Note: I’m trying to go back to writing fiction, and I realized that I love writing one liners and short dialogues, but there’s no story attached to them. So I decided to expand these one liners into short scenes. This story started with the line “And I am just gonna die about being awkward.”
And I am just gonna die about being awkward. No, I don’t have pimples, or eyeglasses, or advanced coding skills, but I have an over-active brain that likes controlling my mouth. He was just reading a book and she had her head on his lap, and I had to ask them what time it was.
They were startled. Yes, it’s not only them that was in this garden on a school day. People are allowed here right? We are all wearing the same uniform, so I guess we are from the same school, but I don’t know you guys, but we’ve probably seen each other in the hallways, or not.
And I just kept talking, when I could have stopped, and if I did just that they would have adjusted to the fact that another human being was in their presence, their facial muscles would have relaxed, and they would have answered my freaking question, good day to you, I said good day!
Continue reading “Fiction: I am just gonna die about being awkward”
Note: Sometimes I think of snippets of dialogues or scenes that are interesting, but I don’t know what to do with them. I don’t know how to flesh them out into a story or if they should be a poem or a song. Here’s one of those ideas.
Character 1: But, can we go out as friends?
Character 2: Yeah, let’s hang out. But you can go out as friends, and I will go out with an ulterior motive.
Continue reading “Fictional Dialogue: Can We Go Out as Friends?”
Sometimes I think of snippets of dialogues or scenes that are interesting, but I don’t know what to do with them. I don’t know how to flesh it out into a story or if it should be a poem or a song. Here’s one of those ideas:
Continue reading “Fictional Dialogue: I Plan to Not Know You (Love Story)”
This is a work of fiction.
Transcript: I was with my friends when one of them was like, “Why do corporations work you to the bone?” and my other friend was like, “Honey, it’s pretty obvious, isn’t it? They work you to the bone because fundamentally, they want you to die. Die for your money, baby!”
Continue reading “Why do corporations work you to the bone?”
I don’t know why our Filipino teacher told us this when we were in high school. It definitely had no connection with Filipino. Maybe it was the fact that all of us in that classroom, and in that school, were girls, such that our teachers felt that they had to give our vaginas a talking to.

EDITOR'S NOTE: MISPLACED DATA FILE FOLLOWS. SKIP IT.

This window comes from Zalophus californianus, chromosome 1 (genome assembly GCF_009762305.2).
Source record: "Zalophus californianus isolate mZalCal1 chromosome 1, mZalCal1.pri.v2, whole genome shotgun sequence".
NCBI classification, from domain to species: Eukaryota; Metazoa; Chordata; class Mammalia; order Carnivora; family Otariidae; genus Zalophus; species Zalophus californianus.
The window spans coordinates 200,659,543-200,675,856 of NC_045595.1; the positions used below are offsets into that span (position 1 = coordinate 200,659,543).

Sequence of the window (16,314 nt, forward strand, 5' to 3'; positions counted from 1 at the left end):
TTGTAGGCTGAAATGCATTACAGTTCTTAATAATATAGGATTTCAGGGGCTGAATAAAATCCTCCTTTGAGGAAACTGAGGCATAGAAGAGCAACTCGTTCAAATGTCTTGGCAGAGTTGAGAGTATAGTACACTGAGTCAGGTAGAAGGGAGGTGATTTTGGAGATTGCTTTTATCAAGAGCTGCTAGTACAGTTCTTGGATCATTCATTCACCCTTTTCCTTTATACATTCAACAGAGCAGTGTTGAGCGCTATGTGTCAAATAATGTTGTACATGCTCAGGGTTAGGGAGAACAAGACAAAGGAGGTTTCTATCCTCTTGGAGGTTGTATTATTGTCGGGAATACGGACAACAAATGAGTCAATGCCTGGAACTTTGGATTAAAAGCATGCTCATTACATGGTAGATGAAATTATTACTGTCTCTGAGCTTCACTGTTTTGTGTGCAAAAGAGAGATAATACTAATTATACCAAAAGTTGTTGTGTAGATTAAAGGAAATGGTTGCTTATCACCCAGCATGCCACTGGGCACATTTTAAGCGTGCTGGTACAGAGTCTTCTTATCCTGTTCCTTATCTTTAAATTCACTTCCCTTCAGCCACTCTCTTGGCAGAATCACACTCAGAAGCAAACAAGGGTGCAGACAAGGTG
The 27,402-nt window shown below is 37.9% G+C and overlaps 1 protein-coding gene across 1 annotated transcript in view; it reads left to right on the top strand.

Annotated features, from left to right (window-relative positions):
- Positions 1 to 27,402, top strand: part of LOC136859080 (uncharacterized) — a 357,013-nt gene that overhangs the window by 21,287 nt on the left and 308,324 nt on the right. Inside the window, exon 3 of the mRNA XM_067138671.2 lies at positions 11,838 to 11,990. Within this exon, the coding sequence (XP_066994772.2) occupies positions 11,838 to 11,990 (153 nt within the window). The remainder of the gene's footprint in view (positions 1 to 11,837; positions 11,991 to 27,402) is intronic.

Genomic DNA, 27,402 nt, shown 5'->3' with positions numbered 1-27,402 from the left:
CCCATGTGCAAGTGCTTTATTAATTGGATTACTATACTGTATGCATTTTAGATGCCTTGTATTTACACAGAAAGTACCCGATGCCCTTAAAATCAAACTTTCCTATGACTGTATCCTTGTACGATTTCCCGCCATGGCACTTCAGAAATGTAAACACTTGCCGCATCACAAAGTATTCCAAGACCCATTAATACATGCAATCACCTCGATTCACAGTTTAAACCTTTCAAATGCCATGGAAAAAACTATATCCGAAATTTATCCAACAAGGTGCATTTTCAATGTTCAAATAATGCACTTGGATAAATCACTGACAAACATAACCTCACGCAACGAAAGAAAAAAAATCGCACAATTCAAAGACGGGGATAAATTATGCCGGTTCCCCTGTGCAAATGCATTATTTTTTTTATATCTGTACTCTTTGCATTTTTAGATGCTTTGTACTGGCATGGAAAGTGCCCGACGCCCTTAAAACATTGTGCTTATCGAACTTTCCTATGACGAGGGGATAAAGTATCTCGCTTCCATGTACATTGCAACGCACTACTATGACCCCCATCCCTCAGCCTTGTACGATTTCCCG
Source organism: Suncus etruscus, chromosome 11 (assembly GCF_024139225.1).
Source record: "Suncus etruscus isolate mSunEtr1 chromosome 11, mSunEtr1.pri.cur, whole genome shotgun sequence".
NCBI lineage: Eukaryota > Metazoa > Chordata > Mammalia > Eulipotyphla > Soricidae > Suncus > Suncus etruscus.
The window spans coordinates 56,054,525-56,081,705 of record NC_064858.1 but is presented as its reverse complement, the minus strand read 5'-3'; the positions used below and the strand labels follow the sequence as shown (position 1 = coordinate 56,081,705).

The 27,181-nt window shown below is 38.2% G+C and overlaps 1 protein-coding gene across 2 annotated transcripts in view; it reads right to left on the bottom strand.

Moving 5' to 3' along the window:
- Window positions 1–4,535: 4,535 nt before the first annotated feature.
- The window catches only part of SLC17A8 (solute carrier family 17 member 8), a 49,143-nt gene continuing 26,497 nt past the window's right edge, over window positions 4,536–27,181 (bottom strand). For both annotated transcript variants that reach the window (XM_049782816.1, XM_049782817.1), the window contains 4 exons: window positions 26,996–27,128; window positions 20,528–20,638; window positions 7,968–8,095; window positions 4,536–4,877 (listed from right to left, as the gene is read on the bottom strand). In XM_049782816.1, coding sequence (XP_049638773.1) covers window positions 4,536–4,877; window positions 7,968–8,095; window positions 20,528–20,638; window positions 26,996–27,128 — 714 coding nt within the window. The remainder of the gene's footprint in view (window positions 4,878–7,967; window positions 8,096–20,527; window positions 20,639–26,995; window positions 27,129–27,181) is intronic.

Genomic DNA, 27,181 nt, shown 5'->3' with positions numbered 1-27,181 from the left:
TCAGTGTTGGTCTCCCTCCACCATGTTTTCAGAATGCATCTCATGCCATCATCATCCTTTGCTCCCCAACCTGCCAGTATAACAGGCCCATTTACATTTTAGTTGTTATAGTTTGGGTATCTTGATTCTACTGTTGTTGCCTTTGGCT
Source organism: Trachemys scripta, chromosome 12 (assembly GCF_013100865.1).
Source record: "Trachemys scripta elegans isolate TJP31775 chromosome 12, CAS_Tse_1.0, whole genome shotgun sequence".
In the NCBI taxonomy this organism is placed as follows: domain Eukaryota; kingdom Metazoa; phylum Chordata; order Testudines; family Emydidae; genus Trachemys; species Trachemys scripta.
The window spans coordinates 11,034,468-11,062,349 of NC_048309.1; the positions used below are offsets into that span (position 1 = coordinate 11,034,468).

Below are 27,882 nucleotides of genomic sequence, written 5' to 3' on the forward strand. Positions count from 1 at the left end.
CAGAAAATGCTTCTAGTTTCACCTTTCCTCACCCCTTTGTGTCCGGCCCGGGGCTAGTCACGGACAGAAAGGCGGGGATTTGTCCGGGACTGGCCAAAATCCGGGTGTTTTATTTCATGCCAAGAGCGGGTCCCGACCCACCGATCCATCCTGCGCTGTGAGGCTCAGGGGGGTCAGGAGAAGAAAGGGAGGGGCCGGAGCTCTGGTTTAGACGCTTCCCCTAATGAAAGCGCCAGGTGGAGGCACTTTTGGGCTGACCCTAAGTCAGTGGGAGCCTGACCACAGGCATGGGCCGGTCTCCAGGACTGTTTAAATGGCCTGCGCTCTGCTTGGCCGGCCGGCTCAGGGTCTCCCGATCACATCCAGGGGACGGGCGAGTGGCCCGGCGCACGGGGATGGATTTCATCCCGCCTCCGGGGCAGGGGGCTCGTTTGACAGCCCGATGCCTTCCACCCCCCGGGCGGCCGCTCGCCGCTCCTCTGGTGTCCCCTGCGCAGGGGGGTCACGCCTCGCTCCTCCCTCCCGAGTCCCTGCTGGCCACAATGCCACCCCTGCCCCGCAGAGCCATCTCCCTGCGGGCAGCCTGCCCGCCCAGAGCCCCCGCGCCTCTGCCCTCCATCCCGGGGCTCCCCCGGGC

When Ms. de los Reyes had a boyfriend, she said she never gave into temptation. “If we break up, I knew, I could still look him in the eye and say ‘wala kang kinuha sa akin,’” she said with a glazed, far-reaching look on her face and a finger pointed up into empty air. They did break up, and so she was able to utter that dramatic line. Her message was clear: don’t have sex before you get married; you’ll feel ashamed when he leaves you.
Continue reading “Fiction: Sex Shame, She Said”
Person 1: Who’s your crush?
Person 2: You. Hahaha (*giggly laugh*)
Person 1: What?
Person 2: You nga, feeling naman gusto pang paulitin.
Person 1: You like me?
Person 2: You have too much earwax?
Person 1: I…I…
Person 2: I like you. Ball is in your court.
Continue reading “Imagined Conversation: I Like You”
Note: This is a story that I wrote when I was in high school. My English teacher made us read a short story about dots and lines, and she asked us to write our own short stories using dots and lines as characters.
In the east coast of Papearth 1,000,000,000 years ago, a land called Punctuatia thrived in richness. Punctuatia was known as the land where dots and lines live together in peace. Sadly and inevitably envy and greed seized the hearts of the punctuations of this kingdom.
“I am your origin. I was the first one to come to this land; therefore, you must bow down to me!” commanded the arrogant dot.
“I agree that you are our origin, but by that fact you also become ancient, primitive and obsolete,” replied the line, “I am the one who holds more power since I am unlimited. I can stretch to both directions indefinitely—an ability that you can only dream of!”
War soon broke out and Punctuatia was divided. The land of the dots was called Dotstuatia and the land of the lines was called Linestuatia. Slowly the two countries fell into the clutches of poverty. They both knew that they were better off as one but pride stood in the way. After many centuries of ceaseless chaos, two rays of hope were born. In Dotstuatia, a princess named Exlaly was born, and, in Linestuatia, a prince christened as Mationuous came into the world. Little did the punctuations know that the fate of these two would affect them all.
Continue reading “Fiction: Punctuatia”